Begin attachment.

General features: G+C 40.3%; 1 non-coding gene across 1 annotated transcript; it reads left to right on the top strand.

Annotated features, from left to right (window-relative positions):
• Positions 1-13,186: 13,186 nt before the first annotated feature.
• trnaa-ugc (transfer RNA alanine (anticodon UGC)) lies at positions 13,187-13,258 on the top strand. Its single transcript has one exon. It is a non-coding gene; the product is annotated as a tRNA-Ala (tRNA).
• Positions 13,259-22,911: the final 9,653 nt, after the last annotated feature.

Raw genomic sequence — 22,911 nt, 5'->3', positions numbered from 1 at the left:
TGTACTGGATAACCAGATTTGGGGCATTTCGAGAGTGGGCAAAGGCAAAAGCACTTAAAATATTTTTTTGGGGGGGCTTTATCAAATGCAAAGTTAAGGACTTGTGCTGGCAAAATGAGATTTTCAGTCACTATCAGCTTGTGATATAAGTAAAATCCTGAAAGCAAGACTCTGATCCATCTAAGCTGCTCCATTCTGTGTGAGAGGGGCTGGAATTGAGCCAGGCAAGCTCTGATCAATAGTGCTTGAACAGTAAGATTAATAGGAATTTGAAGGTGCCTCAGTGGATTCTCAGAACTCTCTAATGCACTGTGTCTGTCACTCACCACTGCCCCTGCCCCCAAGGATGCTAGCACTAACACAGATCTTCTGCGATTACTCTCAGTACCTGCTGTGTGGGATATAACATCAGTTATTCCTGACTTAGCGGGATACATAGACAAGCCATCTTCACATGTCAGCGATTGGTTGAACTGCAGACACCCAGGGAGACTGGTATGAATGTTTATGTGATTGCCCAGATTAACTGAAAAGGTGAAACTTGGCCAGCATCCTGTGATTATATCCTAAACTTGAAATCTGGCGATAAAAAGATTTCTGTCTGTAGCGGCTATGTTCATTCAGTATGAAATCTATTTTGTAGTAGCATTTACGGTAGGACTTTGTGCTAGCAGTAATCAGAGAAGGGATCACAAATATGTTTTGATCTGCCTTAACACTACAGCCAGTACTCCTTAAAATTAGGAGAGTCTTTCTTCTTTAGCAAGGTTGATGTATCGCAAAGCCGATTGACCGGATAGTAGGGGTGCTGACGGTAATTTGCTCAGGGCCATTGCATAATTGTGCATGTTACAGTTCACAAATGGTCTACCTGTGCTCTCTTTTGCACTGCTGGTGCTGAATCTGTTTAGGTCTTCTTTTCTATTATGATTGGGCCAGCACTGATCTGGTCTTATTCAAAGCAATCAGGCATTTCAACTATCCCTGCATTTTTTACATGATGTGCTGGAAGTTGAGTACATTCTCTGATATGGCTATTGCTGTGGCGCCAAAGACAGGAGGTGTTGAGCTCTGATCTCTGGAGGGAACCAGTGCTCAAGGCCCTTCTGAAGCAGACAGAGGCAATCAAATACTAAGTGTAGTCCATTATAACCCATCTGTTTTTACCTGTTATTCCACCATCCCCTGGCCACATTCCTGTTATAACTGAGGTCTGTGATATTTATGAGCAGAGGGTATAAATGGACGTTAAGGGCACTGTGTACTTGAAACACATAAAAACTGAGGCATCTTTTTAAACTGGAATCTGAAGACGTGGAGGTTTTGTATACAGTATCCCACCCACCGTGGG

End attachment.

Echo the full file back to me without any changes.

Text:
General features: G+C 40.3%; 1 non-coding gene across 1 annotated transcript; it reads left to right on the top strand.

Annotated features, from left to right (window-relative positions):
• Positions 1-13,186: 13,186 nt before the first annotated feature.
• trnaa-ugc (transfer RNA alanine (anticodon UGC)) lies at positions 13,187-13,258 on the top strand. Its single transcript has one exon. It is a non-coding gene; the product is annotated as a tRNA-Ala (tRNA).
• Positions 13,259-22,911: the final 9,653 nt, after the last annotated feature.

Raw genomic sequence — 22,911 nt, 5'->3', positions numbered from 1 at the left:
TGTACTGGATAACCAGATTTGGGGCATTTCGAGAGTGGGCAAAGGCAAAAGCACTTAAAATATTTTTTTGGGGGGGCTTTATCAAATGCAAAGTTAAGGACTTGTGCTGGCAAAATGAGATTTTCAGTCACTATCAGCTTGTGATATAAGTAAAATCCTGAAAGCAAGACTCTGATCCATCTAAGCTGCTCCATTCTGTGTGAGAGGGGCTGGAATTGAGCCAGGCAAGCTCTGATCAATAGTGCTTGAACAGTAAGATTAATAGGAATTTGAAGGTGCCTCAGTGGATTCTCAGAACTCTCTAATGCACTGTGTCTGTCACTCACCACTGCCCCTGCCCCCAAGGATGCTAGCACTAACACAGATCTTCTGCGATTACTCTCAGTACCTGCTGTGTGGGATATAACATCAGTTATTCCTGACTTAGCGGGATACATAGACAAGCCATCTTCACATGTCAGCGATTGGTTGAACTGCAGACACCCAGGGAGACTGGTATGAATGTTTATGTGATTGCCCAGATTAACTGAAAAGGTGAAACTTGGCCAGCATCCTGTGATTATATCCTAAACTTGAAATCTGGCGATAAAAAGATTTCTGTCTGTAGCGGCTATGTTCATTCAGTATGAAATCTATTTTGTAGTAGCATTTACGGTAGGACTTTGTGCTAGCAGTAATCAGAGAAGGGATCACAAATATGTTTTGATCTGCCTTAACACTACAGCCAGTACTCCTTAAAATTAGGAGAGTCTTTCTTCTTTAGCAAGGTTGATGTATCGCAAAGCCGATTGACCGGATAGTAGGGGTGCTGACGGTAATTTGCTCAGGGCCATTGCATAATTGTGCATGTTACAGTTCACAAATGGTCTACCTGTGCTCTCTTTTGCACTGCTGGTGCTGAATCTGTTTAGGTCTTCTTTTCTATTATGATTGGGCCAGCACTGATCTGGTCTTATTCAAAGCAATCAGGCATTTCAACTATCCCTGCATTTTTTACATGATGTGCTGGAAGTTGAGTACATTCTCTGATATGGCTATTGCTGTGGCGCCAAAGACAGGAGGTGTTGAGCTCTGATCTCTGGAGGGAACCAGTGCTCAAGGCCCTTCTGAAGCAGACAGAGGCAATCAAATACTAAGTGTAGTCCATTATAACCCATCTGTTTTTACCTGTTATTCCACCATCCCCTGGCCACATTCCTGTTATAACTGAGGTCTGTGATATTTATGAGCAGAGGGTATAAATGGACGTTAAGGGCACTGTGTACTTGAAACACATAAAAACTGAGGCATCTTTTTAAACTGGAATCTGAAGACGTGGAGGTTTTGTATACAGTATCCCACCCACCGTGGG